I’ll also point out that Cocoon advertises this bag as being airport-friendly. Now I’m not 100% sure if that means the bag can be sent through a scanner without having to remove the laptop first, but the design definitely makes it easier to remove the laptop if you have to.
Now on the other side of the bag you’ll find the fun part. (That’s right, I find organization fun.) The ‘killer app’ for the Cocoon line of laptop bags and cases is the company’s GRID-IT organization system and not only is it rather clever, but it also works like a charm.
The GRID-IT panel looks somewhat like a woven basket, but instead of using straw or reeds or whatever baskets are made from, it uses a web of elastic straps that’s strategically designed to accommodate objects of random sizes and shapes and hold them securely.
And as you can see here, it works as advertised. I tried to include a variety of different objects that I’d normally travel with in a laptop bag, like power cords, pens, flash drives, cameras and even business cards, and deciding how to arrange everything in order to maximize the storage space is almost like a game! (Yeah, I know I have a problem.)
Here’s a better look at how the mish-mash of elastic webbing is actually quite flexible when it comes to storing everything from cords to electronics. And the elastics are incredibly stretchy, so you can actually accommodate very large objects with ease, though you’ll want to be careful as anything too big will prevent the laptop bag from closing.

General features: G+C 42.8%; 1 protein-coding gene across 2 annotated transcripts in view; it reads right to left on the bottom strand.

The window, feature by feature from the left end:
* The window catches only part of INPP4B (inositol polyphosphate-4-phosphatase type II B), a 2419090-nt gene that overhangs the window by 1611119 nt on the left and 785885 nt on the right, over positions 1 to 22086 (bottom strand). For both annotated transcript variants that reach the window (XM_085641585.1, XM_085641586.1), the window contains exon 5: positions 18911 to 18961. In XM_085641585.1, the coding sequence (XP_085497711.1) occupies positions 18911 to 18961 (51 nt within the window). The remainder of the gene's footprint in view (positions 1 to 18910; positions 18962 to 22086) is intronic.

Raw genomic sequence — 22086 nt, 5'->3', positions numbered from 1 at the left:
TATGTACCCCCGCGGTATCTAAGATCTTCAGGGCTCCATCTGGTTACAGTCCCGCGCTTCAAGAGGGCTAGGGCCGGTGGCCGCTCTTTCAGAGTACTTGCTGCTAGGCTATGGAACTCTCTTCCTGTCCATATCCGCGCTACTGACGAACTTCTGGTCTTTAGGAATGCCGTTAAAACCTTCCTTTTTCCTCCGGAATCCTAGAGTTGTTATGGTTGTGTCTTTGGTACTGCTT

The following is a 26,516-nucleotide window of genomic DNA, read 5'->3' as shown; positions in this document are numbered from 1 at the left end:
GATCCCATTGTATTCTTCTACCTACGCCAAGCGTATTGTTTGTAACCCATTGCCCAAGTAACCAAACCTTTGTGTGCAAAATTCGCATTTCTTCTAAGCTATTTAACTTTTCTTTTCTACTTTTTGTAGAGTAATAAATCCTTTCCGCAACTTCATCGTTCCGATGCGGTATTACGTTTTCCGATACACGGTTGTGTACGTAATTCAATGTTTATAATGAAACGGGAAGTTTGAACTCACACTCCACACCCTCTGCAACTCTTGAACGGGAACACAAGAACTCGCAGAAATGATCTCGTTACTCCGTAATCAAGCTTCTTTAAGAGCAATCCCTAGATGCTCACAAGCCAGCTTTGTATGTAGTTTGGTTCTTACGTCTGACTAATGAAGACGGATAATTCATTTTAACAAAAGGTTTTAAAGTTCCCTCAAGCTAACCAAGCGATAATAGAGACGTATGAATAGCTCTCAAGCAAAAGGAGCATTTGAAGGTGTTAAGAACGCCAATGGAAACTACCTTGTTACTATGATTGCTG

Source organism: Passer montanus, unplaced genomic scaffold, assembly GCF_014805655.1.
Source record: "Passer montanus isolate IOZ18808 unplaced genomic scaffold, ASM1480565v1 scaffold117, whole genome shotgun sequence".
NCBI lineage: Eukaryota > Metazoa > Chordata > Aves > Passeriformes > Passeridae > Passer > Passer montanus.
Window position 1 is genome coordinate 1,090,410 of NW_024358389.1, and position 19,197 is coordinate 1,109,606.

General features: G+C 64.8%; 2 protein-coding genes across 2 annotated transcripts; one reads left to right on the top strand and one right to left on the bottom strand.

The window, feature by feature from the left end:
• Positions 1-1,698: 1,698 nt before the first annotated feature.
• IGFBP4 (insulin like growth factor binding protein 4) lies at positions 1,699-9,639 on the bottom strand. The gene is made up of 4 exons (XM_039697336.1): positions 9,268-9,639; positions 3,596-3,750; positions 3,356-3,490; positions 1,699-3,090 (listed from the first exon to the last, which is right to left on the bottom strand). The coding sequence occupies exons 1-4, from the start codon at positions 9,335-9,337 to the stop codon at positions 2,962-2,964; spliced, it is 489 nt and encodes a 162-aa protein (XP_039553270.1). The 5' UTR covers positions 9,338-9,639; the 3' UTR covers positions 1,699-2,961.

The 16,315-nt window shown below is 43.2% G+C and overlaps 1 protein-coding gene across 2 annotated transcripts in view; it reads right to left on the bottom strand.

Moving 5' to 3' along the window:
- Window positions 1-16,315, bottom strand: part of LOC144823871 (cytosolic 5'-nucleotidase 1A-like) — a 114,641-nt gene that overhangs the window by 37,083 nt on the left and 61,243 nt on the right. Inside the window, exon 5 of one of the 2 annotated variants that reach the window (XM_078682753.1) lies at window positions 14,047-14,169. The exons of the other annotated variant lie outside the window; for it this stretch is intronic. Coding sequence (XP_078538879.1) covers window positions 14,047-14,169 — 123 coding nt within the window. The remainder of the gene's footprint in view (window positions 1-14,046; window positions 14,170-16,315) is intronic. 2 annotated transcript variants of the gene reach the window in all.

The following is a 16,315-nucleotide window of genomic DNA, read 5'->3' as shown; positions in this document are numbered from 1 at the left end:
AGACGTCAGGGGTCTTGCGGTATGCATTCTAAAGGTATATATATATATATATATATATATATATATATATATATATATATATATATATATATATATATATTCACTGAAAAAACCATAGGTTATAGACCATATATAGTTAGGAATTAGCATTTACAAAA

And if you look even closer, you can see that the elastic webbing has a series of lighter gray stitches running across them. But these aren’t a style accent, they’re actually thin strips of a non-slip material which works with the tension of the elastics to prevent any objects secured by the GRID-IT system from falling out.
Here you can see me holding up the GRID-IT panel with everything secured, and even though you can’t really tell with just a photo, nothing came loose or slid out of the elastic webbing when it was lifted. And with the laptop bag zipped shut, the chances of something coming loose are even less.
Of course, nothing is perfect, and I do have one minor gripe about the Cocoon laptop case. The GRID-IT system is designed to replace the collection of pockets and slots that other laptop bags use to keep things organized. The clean and streamlined approach is great, but there are times when a pocket or two does come in handy. For example, the GRID-IT panel is pretty much useless for storing papers or documents. Unless they happen to come in scroll form, and even then, there’s a good chance the elastic webbing will simply crush them. So there’s no real place to stick a boarding pass, or a magazine so that when the laptop bag is opened, they’re not just floating about inside, ready to fall out.
But otherwise I really think Cocoon is onto something great here. The CPS400, which is the laptop bag I was sent, has a modest price tag of $69.99. It’s not the cheapest bag on the market by any stretch, but it’s well worth the money. And keep in mind the company also sells a wide range of cases and bags featuring the GRID-IT system that are quite reasonably priced, so even if you’re not in the market for a laptop bag, there could still be something you might find useful. In fact the only thing missing is a large 6-foot by 6-foot GRID-IT panel that I can stick to my wall in other to keep my office organized.
[ Cocoon ]